Showing posts from December, 2020

China lands its Moon rocks in Inner Mongolia Source:  By   Paul Voosen , Science Magazine.  Excerpt: China’s Chang’e-5 mission made a triumphant return around 1 p.m. EST today, landing in the middle of the night on the dark frozen plains of Inner Mongolia, Chinese   state media reported . The capsule’s return marks the first time China has collected rocks from the Moon—and the first time any nation has accomplished the feat since 1976. The 3-week-long mission   was the most complicated   in the history of China’s robotic space exploration program, involving a lunar landing, furious scooping and drilling of up to 2 kilograms of grit, and then an ascent and rendezvous with an orbiter, which carried the samples back to Earth. The China National Space Administration, typically secretive with its missions, showed growing confidence in its space program, with live broadcasts of the rocket launch and return of its sample capsule, which glowed bright whit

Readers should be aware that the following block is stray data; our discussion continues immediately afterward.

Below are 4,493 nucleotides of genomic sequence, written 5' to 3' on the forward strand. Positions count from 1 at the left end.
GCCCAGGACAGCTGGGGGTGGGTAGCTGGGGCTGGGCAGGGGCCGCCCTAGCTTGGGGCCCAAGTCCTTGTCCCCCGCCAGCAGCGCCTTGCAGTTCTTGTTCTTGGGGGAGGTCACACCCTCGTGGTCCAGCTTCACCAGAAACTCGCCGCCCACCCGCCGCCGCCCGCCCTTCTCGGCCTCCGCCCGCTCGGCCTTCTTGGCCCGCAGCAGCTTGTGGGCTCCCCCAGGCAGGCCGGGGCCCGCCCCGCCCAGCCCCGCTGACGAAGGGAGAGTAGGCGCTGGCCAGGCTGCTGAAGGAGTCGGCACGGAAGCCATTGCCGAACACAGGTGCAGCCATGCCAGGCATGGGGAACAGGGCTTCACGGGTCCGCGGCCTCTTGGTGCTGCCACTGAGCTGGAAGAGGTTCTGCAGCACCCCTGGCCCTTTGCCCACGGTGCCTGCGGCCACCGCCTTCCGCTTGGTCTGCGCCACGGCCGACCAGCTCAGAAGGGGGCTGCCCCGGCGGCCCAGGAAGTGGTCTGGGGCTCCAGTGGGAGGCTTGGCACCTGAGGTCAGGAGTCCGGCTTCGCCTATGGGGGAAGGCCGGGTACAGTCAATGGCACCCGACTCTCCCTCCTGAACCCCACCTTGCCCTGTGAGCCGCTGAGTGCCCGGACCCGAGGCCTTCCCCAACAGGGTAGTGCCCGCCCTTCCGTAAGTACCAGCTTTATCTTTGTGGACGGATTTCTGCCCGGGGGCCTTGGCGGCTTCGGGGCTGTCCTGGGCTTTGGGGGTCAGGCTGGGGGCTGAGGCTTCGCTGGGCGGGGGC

Japan’s Hayabusa2 capsule lands with carbon-rich asteroid samples Source:    By  Dennis Normile , Science Magazine.  Excerpt: Japan has once again retrieved samples from a distant asteroid, which scientists will scrutinize for clues about the ancient delivery of water and organic molecules to Earth. The return capsule of the Hayabusa2 mission—about the size and shape of a wok—parachuted to a landing in the red desert sand of Woomera, Australia, in the early morning of 6 December, after a nearly 5.3-billion-kilometer trip to the asteroid Ryugu. A helicopter team homed in on a radio beacon and found the capsule intact. Launched in 2014 by the Institute of Space and Astronautical Science of the Japan Aerospace Exploration Agency (JAXA), Hayabusa2 spent 18 months circling Ryugu, making remote observations of  the diamond-shaped rubble pile . It also released several tiny rovers that hopped on the surface gathering data. After identifying safe spots amid